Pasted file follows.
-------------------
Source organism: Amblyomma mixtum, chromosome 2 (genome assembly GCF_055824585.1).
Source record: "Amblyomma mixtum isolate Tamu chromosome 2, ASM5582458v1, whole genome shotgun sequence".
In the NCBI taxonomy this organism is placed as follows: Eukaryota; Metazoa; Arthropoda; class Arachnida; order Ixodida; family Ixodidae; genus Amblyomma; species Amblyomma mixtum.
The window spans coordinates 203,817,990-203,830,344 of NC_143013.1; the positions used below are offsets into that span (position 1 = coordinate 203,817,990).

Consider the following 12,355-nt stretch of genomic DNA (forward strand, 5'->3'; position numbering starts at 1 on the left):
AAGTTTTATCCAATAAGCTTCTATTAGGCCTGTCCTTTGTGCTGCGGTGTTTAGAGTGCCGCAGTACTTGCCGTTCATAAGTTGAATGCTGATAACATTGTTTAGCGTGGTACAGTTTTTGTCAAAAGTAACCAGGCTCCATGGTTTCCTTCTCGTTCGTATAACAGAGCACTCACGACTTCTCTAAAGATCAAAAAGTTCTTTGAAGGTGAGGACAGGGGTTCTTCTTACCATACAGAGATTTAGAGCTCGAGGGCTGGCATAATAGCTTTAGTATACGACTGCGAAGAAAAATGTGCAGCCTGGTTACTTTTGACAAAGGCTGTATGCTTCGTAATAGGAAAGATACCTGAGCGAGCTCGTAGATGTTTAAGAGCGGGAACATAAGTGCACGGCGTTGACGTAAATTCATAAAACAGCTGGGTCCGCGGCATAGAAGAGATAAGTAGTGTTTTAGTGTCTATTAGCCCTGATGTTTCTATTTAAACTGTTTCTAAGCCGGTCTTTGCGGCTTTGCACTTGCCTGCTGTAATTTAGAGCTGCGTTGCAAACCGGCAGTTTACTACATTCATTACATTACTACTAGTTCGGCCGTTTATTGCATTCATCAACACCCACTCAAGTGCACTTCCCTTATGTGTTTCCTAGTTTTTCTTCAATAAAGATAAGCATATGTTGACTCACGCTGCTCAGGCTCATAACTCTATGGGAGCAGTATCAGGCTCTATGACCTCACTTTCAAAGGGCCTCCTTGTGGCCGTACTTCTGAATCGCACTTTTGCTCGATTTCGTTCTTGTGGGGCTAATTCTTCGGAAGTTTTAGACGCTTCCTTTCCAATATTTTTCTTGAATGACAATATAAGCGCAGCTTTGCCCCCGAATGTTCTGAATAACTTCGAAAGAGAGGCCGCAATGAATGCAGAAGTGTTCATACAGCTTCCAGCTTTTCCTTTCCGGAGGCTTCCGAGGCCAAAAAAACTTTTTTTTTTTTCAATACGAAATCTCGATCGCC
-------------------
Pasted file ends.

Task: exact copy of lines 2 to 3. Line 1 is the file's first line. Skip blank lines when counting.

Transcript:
Source record: "Amblyomma mixtum isolate Tamu chromosome 2, ASM5582458v1, whole genome shotgun sequence".
In the NCBI taxonomy this organism is placed as follows: Eukaryota; Metazoa; Arthropoda; class Arachnida; order Ixodida; family Ixodidae; genus Amblyomma; species Amblyomma mixtum.